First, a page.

WordPress.org

Ready to get started?Download WordPress

Codex

TinyMCE Custom Buttons

This page is marked as incomplete. You can help Codex by expanding it.

Contents

Introduction

TinyMCE is the name of the visual editor that comes with WordPress, which can be used to edit post and page content. It comes with a variety of buttons, but it is also possible to add your own buttons to the editor toolbar, and otherwise change the editor's behavior. A powerful way to do this is by adding a "plugin" to the MCE editor, and this article demonstrates how to set up a WordPress plugin to do that.

This article assumes that you are already familiar with the basics of Writing a Plugin and the Plugin API of hooks and filters. Also, the MCE plugins themselves are written in JavaScript, so you will need to be familiar with JavaScript and the MCE editor conventions, as well as PHP programming.

Note that the instructions below apply only to the "Visual" editor. To add buttons to the "HTML" editor as well you must use the Quicktags API.

Adding Custom CSS Styles to MCE Editor

A common use-case for custom TinyMCE plugins is the need for buttons that generate custom styles used in a site's theme, beyond the default HTML tags like Blockquote and Strong. This need is accounted for by the built-in (but hidden in WordPress) 'styleselect' button in TinyMCE and the ability to register custom formats that users can insert using it.

See TinyMCE Custom Styles for information about adding a pulldown menu with custom styles to TinyMCE.

Also see add_editor_style() which is used to register a custom CSS file for TinyMCE that will make the Visual editor display post content the way it will be shown on the frontend of the site.

Enabling hidden MCE buttons

In implementing TinyMCE WordPress chooses to avoid a messy editor by not display many of the available buttons. In some cases creating a custom MCE button is unnecessary because a button already exists that does what you want and you just need to add it to one of the rows of buttons to have access. Common examples include the hr (horizontal rule), sub (subscript) and sup (superscript) buttons, as well as the powerful styleselect button mentioned above. See the full list of buttons on the TinyMCE site.

Hidden buttons can be enabled by filtering the array of buttons for the row you wish to edit. The filter for the second row is mce_buttons_2, while mce_buttons_3 will create a new third row of buttons.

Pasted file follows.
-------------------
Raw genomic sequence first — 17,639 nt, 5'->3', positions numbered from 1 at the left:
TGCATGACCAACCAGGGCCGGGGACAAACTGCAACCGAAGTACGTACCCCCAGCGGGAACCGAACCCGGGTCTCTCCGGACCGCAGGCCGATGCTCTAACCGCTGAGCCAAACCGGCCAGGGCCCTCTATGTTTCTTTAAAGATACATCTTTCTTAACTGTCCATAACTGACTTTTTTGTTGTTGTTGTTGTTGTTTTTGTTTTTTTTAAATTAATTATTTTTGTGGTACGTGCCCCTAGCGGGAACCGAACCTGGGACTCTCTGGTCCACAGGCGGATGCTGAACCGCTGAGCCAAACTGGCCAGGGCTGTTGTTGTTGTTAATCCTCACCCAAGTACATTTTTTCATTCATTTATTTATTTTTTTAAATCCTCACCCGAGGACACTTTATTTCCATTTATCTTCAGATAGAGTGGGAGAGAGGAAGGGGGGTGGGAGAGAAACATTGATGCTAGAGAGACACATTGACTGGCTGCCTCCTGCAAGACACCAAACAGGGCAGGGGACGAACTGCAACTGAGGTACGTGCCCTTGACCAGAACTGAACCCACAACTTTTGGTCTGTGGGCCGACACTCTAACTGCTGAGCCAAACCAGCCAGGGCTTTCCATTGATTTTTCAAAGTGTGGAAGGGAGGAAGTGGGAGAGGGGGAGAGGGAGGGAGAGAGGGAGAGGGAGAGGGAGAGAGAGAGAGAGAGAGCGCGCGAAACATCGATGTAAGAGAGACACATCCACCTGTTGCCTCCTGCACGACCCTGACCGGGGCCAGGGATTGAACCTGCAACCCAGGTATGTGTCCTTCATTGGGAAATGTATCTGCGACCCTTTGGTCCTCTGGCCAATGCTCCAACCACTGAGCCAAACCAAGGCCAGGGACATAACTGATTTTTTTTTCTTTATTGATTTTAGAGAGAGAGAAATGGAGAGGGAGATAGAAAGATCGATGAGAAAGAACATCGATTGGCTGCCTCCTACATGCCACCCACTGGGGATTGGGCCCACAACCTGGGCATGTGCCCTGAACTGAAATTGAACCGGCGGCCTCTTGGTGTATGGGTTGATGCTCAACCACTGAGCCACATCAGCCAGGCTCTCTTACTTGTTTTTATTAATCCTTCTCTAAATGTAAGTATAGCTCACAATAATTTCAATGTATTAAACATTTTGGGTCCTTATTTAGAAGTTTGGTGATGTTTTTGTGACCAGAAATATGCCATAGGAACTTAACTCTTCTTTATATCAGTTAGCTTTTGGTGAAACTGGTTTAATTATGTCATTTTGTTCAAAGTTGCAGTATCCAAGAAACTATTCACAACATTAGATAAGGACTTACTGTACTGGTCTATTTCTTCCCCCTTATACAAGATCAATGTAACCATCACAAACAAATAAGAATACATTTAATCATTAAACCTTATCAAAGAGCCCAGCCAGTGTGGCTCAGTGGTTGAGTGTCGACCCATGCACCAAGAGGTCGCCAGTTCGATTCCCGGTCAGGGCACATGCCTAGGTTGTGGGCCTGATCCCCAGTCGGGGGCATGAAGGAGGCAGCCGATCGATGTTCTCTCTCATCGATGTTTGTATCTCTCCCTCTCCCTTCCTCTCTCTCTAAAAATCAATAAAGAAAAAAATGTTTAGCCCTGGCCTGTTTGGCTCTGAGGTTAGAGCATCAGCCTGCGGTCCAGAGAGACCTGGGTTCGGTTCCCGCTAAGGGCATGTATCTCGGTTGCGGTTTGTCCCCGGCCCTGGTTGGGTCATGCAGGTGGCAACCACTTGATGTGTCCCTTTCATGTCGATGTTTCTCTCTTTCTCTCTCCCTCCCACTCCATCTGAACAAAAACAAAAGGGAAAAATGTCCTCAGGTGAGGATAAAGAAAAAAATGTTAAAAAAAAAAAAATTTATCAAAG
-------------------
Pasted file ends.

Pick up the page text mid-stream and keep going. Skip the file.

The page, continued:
function my_mce_buttons_2($buttons) {	
	/**
	 * Add in a core button that's disabled by default
	 */
	$buttons[] = 'sup';
	$buttons[] = 'sub';

	return $buttons;
}
add_filter('mce_buttons_2', 'my_mce_buttons_2');

Creating an MCE Editor Plugin

The first step in adding a plugin to the MCE editor is to define your plugins's behavior, by creating an MCE plugin (JavaScript) file. You can get some ideas on how to do that by looking at the existing editor plugins distributed with WordPress, which are in the /wp-includes/js/tinymce/plugins directory. Or, check the Further Reading section at the bottom of this article for documentation on how to write MCE plugins.

The result is that you will create a JavaScript file, and perhaps also a CSS style file and HTML file that define your MCE plugin. The next sections show how to make your MCE plugin get loaded into the editor in WordPress, from within a WordPress plugin.

Loading a TinyMCE Plugin

In order to hook an MCE plugin into TinyMCE you need to hook into the following filters:

mce_buttons
passes in/out a php array with the button names; You can also (optionally) use the pipe symbol ( | ) to insert a toolbar separator. See TinyMCE button list
mce_external_plugins
passes in/out an associative php array 'plugin_name' => 'plugin_url'. The url should be absolute and on the same domain as your WordPress installation.

There are also a couple of details covered in sections below, such as how to deal with languages.

Here is an example of how these filters might be used in a plugin:

function myplugin_buttonhooks() {
   // Only add hooks when the current user has permissions AND is in Rich Text editor mode
   if ( ( current_user_can('edit_posts') || current_user_can('edit_pages') ) && get_user_option('rich_editing') ) {
     add_filter("mce_external_plugins", "myplugin_register_tinymce_javascript");
     add_filter('mce_buttons', 'myplugin_register_buttons');
   }
}
 
function myplugin_register_buttons($buttons) {
   array_push($buttons, "separator", "myplugin");
   return $buttons;
}
 
// Load the TinyMCE plugin : editor_plugin.js (wp2.5)
function myplugin_register_tinymce_javascript($plugin_array) {
   $plugin_array['myplugin'] = plugins_url('/js/tinymce-plugin.js',__file__);
   return $plugin_array;
}
 
// init process for button control
add_action('init', 'myplugin_buttonhooks');

Note: when using the mce_external_plugins filter, the url should point to the actual plugin file, as in the example above.

Loading language files

The language codes are only ISO 639-1, which is just the first 2 letters from WordPress locale, like "de", "fr", "es", etc. TinyMCE will look for a sub-directory named "langs" in the directory where my_plugin.js is located. It will load langs/[lang].js when a plugin is loaded and if the plugin has a popup, it will load langs/[lang]_dlg.js when the popup is opened.

All default TinyMCE strings are translated to all languages available in WordPress. A plugin can use any of these strings; check the tinyMCE.i18n js object when TinyMCE is loaded to see how to reference them within your js plugin.

Further Reading

Help for writing TinyMCE plugins can be found on TinyMCE's documentation site:

External Resources

Related